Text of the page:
Exotic engineering: VanderHeide's Dutch courage
201bhp carbon monocoque superbike can be yours for £125,000.
Dutch firm VanderHeide caused a stir at last month’s Goodwood Festival of Speed when they unveiled their new Aprilia RSV4-powered carbon-fibre sportsbike. But while the launch was a surprise the bike has actually been under development for five years.
It’s the work of brothers Rolf and Sjors Van der Heide. Sjors explained how it came about: “It’s my brother Rolf’s story really. Our father is a motorcyclist and as long as we remember we’ve always wanted to ride them and to build one. Rolf has an engineering background, I have a business administration background. He does all the engineering, I do the talking. That’s the combination.
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“It all started in 2011 when Rolf decided to build his own bike. Before that he worked with Spyker, the supercar brand, and with Carver (makers of a tilting three-wheeled vehicle). After that he specialised in carbon fibre.
“There were two main ideas. The first was to use carbon fibre as the base material and second idea was to use his own suspension system, because he was never really pleased with telescopic forks.”
That description undersells the extent of the engineering. The carbon monocoque construction is a complete departure from conventional frames. It’s a single piece from nose to tail and acts as the chassis, bodywork and fuel tank. It also led to aerodynamic innovation, with the radiator mounted in the tail.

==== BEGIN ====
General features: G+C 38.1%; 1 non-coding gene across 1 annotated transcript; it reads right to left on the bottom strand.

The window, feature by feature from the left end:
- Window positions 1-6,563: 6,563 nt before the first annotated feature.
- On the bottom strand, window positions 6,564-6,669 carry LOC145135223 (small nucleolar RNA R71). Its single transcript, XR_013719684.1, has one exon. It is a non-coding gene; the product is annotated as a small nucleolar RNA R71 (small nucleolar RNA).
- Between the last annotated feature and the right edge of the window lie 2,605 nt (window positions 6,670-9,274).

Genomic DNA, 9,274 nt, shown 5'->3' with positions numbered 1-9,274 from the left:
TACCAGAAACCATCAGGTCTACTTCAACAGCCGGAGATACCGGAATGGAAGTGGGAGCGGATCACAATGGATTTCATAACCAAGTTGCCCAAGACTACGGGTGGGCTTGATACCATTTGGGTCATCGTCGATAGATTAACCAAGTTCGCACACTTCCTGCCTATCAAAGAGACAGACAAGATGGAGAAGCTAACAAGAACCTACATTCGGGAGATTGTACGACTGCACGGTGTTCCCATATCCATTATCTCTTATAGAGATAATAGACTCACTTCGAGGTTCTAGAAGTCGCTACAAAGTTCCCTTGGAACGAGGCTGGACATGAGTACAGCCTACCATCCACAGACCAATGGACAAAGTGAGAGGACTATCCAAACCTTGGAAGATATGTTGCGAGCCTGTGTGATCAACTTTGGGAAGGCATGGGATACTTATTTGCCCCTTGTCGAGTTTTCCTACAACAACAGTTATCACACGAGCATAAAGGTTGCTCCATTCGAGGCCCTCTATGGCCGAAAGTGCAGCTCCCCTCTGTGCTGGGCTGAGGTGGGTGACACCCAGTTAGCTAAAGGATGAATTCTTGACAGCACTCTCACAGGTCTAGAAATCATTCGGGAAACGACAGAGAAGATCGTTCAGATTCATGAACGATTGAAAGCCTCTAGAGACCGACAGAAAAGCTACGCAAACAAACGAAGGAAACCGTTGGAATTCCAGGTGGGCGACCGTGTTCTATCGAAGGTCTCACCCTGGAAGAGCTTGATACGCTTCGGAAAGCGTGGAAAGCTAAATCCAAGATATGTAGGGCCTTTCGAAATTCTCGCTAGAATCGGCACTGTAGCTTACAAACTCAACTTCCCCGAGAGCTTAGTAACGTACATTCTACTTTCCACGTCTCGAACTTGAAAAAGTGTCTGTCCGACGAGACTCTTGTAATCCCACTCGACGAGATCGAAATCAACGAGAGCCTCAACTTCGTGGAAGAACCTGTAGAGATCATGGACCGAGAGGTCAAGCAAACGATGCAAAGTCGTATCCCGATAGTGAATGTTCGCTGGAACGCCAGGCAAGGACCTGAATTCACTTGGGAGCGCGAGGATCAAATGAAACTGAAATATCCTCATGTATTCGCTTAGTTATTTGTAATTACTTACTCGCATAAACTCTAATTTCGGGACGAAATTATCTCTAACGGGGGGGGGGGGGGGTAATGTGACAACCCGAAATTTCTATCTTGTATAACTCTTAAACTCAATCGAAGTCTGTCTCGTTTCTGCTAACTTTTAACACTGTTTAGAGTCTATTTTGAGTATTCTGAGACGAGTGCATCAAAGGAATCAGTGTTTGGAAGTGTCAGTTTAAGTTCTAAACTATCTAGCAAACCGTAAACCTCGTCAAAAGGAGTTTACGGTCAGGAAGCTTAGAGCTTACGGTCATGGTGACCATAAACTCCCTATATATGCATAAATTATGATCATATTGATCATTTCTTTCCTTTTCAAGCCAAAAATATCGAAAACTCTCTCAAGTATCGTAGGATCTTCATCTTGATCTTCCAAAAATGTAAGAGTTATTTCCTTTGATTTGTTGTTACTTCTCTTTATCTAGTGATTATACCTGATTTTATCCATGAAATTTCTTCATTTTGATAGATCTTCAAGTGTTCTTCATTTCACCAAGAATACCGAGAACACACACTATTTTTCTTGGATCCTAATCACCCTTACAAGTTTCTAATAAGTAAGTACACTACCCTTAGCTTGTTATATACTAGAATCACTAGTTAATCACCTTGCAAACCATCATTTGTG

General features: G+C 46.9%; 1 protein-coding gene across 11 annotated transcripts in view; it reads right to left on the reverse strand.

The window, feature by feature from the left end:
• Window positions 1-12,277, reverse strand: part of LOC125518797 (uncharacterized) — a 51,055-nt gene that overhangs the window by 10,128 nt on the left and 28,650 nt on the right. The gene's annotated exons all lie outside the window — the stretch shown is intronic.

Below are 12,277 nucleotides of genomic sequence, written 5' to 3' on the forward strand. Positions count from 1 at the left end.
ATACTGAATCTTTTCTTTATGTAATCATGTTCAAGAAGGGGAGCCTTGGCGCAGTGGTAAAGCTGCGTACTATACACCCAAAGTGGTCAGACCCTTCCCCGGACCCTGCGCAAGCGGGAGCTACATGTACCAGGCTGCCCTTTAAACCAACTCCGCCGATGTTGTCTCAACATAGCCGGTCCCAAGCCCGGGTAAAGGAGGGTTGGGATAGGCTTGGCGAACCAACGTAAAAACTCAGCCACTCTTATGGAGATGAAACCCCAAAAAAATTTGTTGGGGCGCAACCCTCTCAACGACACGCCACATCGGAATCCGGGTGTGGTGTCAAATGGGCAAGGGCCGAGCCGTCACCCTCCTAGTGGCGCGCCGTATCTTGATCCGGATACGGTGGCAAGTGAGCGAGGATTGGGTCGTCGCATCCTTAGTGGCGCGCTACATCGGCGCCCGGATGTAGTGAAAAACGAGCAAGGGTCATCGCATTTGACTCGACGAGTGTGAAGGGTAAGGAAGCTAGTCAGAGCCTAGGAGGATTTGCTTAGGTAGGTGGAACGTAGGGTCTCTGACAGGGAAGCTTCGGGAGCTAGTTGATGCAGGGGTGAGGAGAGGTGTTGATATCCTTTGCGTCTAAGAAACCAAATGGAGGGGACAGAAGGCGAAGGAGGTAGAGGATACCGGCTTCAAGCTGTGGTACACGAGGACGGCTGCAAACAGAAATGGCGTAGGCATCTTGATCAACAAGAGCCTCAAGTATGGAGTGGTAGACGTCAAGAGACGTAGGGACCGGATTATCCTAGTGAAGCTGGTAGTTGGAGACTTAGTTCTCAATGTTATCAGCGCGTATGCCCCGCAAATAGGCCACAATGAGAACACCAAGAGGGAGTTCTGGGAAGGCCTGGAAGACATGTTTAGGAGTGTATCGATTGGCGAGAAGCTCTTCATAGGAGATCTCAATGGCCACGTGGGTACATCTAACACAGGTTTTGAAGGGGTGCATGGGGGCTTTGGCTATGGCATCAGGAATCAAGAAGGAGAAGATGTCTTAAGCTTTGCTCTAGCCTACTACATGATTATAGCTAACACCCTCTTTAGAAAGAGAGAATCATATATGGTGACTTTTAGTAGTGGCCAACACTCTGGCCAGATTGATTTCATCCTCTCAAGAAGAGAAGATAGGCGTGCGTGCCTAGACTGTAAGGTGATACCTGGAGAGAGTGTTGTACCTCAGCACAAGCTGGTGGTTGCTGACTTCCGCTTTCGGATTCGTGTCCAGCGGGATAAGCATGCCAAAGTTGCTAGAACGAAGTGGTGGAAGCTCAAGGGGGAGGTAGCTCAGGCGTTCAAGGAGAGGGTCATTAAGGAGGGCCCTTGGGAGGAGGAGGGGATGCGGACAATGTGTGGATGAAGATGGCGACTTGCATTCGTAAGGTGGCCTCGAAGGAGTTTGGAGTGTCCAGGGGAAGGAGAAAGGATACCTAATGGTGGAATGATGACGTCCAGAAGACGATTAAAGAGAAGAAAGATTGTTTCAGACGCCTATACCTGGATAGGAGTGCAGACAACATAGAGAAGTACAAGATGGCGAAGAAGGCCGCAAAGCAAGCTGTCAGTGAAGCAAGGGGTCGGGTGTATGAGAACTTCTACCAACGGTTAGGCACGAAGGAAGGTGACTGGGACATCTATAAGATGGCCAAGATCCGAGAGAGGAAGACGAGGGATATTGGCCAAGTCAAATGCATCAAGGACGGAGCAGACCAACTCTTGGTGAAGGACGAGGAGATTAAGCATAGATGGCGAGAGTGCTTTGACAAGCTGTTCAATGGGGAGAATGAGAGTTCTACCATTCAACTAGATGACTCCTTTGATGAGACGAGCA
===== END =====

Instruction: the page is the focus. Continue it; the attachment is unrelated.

Van der Heide explained: “This is the most efficient way to position the radiator. The air comes in at the front and it flows in a straight line via the engine and through the radiator. There is a fan, too, and as far as we have tested it the position works just fine.”
Such a large carbon construction brought its own problems. “There’s no autoclave in Holland big enough to house these moulds,” says Sjors, “So we have an oven, which we built ourselves. The resin is vacuum-injected and then it’s put in the oven which is how the carbon fibre is dried.”
The front suspension is a variation on the Hossack-style girder fork. Made of carbon, the girders are mounted on double wishbones, using a pushrod and rocker to compress an Öhlins TTX36 shock mounted on the back of the fuel tank. Sjors said: “We’re used to considering these as rear shocks, but we use them both for front and rear. We position them in line and in opposite directions, so they compensate and eliminate the opposing forces. That reduces stress on the chassis.”
The carbon fibre doesn’t stop there; it’s also used for the swingarm and the BST wheels – some of the few bought-in parts. Others include the race-style Motec dash and Brembo brakes. The engine package includes all the stock Aprilia electronics to ease the process of type-approval and emissions conformity.
Weight comes in at 175kg dry for the road version, complete with luxuries like a leather seat, while the track model with 230bhp and no emissions restrictions will be 165kg dry.
VanderHeide is accepting pre-orders and hopes to move swiftly to production. “We can tailor the bike to a customer’s needs,” said Sjors. “We will measure the length of their legs and everything, they can choose the colour, they can choose to mount the superbike engine – so they can choose either a street-legal or a race track edition.”
The price for the standard edition will be 150,000 Euros.